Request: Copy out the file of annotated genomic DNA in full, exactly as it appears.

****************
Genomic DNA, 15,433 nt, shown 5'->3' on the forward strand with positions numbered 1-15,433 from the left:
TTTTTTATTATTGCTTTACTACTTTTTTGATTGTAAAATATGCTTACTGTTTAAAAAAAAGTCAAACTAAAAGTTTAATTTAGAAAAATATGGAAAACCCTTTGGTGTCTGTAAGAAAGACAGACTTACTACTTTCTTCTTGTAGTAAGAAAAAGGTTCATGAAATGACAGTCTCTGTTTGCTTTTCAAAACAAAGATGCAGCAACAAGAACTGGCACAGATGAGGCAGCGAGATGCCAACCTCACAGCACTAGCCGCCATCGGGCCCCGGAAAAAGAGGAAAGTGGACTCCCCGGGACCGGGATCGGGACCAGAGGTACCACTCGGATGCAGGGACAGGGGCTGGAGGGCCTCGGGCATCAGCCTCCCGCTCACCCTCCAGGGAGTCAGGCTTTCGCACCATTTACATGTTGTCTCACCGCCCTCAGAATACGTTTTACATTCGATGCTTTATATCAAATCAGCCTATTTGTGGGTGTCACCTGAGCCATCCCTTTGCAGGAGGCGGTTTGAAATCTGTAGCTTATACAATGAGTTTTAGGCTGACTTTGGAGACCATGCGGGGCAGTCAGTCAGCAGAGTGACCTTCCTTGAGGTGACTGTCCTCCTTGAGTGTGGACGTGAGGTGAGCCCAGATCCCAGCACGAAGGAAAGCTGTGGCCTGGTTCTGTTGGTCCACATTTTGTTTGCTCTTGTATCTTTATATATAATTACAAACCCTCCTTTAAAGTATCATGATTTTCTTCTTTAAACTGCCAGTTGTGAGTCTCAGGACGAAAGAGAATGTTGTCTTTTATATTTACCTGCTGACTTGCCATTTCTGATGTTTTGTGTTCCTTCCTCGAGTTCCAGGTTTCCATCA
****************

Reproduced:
Genomic DNA, 15,433 nt, shown 5'->3' on the forward strand with positions numbered 1-15,433 from the left:
TTTTTTATTATTGCTTTACTACTTTTTTGATTGTAAAATATGCTTACTGTTTAAAAAAAAGTCAAACTAAAAGTTTAATTTAGAAAAATATGGAAAACCCTTTGGTGTCTGTAAGAAAGACAGACTTACTACTTTCTTCTTGTAGTAAGAAAAAGGTTCATGAAATGACAGTCTCTGTTTGCTTTTCAAAACAAAGATGCAGCAACAAGAACTGGCACAGATGAGGCAGCGAGATGCCAACCTCACAGCACTAGCCGCCATCGGGCCCCGGAAAAAGAGGAAAGTGGACTCCCCGGGACCGGGATCGGGACCAGAGGTACCACTCGGATGCAGGGACAGGGGCTGGAGGGCCTCGGGCATCAGCCTCCCGCTCACCCTCCAGGGAGTCAGGCTTTCGCACCATTTACATGTTGTCTCACCGCCCTCAGAATACGTTTTACATTCGATGCTTTATATCAAATCAGCCTATTTGTGGGTGTCACCTGAGCCATCCCTTTGCAGGAGGCGGTTTGAAATCTGTAGCTTATACAATGAGTTTTAGGCTGACTTTGGAGACCATGCGGGGCAGTCAGTCAGCAGAGTGACCTTCCTTGAGGTGACTGTCCTCCTTGAGTGTGGACGTGAGGTGAGCCCAGATCCCAGCACGAAGGAAAGCTGTGGCCTGGTTCTGTTGGTCCACATTTTGTTTGCTCTTGTATCTTTATATATAATTACAAACCCTCCTTTAAAGTATCATGATTTTCTTCTTTAAACTGCCAGTTGTGAGTCTCAGGACGAAAGAGAATGTTGTCTTTTATATTTACCTGCTGACTTGCCATTTCTGATGTTTTGTGTTCCTTCCTCGAGTTCCAGGTTTCCATCA